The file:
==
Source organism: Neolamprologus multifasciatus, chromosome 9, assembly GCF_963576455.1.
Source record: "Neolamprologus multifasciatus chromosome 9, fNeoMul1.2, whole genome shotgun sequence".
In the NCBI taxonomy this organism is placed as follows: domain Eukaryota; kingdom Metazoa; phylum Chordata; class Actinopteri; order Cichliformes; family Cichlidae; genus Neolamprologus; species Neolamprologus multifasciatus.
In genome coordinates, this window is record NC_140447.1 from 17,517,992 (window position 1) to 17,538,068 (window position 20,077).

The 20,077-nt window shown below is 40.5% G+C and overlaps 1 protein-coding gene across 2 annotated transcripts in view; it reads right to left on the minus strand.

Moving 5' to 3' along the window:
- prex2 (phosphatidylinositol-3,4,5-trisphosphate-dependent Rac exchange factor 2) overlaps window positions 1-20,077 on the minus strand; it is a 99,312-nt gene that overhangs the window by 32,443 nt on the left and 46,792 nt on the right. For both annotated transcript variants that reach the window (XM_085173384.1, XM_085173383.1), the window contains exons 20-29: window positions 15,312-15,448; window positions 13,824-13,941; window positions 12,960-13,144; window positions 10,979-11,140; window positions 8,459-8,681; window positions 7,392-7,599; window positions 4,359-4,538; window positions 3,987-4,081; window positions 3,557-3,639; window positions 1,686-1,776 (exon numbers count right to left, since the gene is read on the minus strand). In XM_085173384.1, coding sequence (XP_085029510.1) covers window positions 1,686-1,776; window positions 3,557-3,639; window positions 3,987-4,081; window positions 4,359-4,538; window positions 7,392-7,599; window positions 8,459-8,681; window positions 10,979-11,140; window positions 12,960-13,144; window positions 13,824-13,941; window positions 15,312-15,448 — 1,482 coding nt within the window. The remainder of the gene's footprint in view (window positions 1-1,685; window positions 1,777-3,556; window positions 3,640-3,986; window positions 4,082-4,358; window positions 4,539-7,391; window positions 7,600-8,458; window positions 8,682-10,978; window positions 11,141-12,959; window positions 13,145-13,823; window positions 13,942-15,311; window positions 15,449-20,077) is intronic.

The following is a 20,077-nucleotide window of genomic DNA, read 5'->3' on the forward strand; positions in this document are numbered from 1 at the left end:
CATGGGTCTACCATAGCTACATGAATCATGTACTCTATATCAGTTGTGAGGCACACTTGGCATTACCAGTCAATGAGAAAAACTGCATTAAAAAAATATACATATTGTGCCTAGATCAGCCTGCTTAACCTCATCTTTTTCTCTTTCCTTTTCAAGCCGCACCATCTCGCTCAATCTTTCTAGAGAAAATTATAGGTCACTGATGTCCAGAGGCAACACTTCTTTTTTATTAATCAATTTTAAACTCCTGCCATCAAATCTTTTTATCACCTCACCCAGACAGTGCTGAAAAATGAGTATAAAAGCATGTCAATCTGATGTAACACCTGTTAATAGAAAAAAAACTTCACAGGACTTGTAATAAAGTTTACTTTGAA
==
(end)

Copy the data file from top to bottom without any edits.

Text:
Source organism: Neolamprologus multifasciatus, chromosome 9, assembly GCF_963576455.1.
Source record: "Neolamprologus multifasciatus chromosome 9, fNeoMul1.2, whole genome shotgun sequence".
In the NCBI taxonomy this organism is placed as follows: domain Eukaryota; kingdom Metazoa; phylum Chordata; class Actinopteri; order Cichliformes; family Cichlidae; genus Neolamprologus; species Neolamprologus multifasciatus.
In genome coordinates, this window is record NC_140447.1 from 17,517,992 (window position 1) to 17,538,068 (window position 20,077).

The 20,077-nt window shown below is 40.5% G+C and overlaps 1 protein-coding gene across 2 annotated transcripts in view; it reads right to left on the minus strand.

Moving 5' to 3' along the window:
- prex2 (phosphatidylinositol-3,4,5-trisphosphate-dependent Rac exchange factor 2) overlaps window positions 1-20,077 on the minus strand; it is a 99,312-nt gene that overhangs the window by 32,443 nt on the left and 46,792 nt on the right. For both annotated transcript variants that reach the window (XM_085173384.1, XM_085173383.1), the window contains exons 20-29: window positions 15,312-15,448; window positions 13,824-13,941; window positions 12,960-13,144; window positions 10,979-11,140; window positions 8,459-8,681; window positions 7,392-7,599; window positions 4,359-4,538; window positions 3,987-4,081; window positions 3,557-3,639; window positions 1,686-1,776 (exon numbers count right to left, since the gene is read on the minus strand). In XM_085173384.1, coding sequence (XP_085029510.1) covers window positions 1,686-1,776; window positions 3,557-3,639; window positions 3,987-4,081; window positions 4,359-4,538; window positions 7,392-7,599; window positions 8,459-8,681; window positions 10,979-11,140; window positions 12,960-13,144; window positions 13,824-13,941; window positions 15,312-15,448 — 1,482 coding nt within the window. The remainder of the gene's footprint in view (window positions 1-1,685; window positions 1,777-3,556; window positions 3,640-3,986; window positions 4,082-4,358; window positions 4,539-7,391; window positions 7,600-8,458; window positions 8,682-10,978; window positions 11,141-12,959; window positions 13,145-13,823; window positions 13,942-15,311; window positions 15,449-20,077) is intronic.

The following is a 20,077-nucleotide window of genomic DNA, read 5'->3' on the forward strand; positions in this document are numbered from 1 at the left end:
CATGGGTCTACCATAGCTACATGAATCATGTACTCTATATCAGTTGTGAGGCACACTTGGCATTACCAGTCAATGAGAAAAACTGCATTAAAAAAATATACATATTGTGCCTAGATCAGCCTGCTTAACCTCATCTTTTTCTCTTTCCTTTTCAAGCCGCACCATCTCGCTCAATCTTTCTAGAGAAAATTATAGGTCACTGATGTCCAGAGGCAACACTTCTTTTTTATTAATCAATTTTAAACTCCTGCCATCAAATCTTTTTATCACCTCACCCAGACAGTGCTGAAAAATGAGTATAAAAGCATGTCAATCTGATGTAACACCTGTTAATAGAAAAAAAACTTCACAGGACTTGTAATAAAGTTTACTTTGAA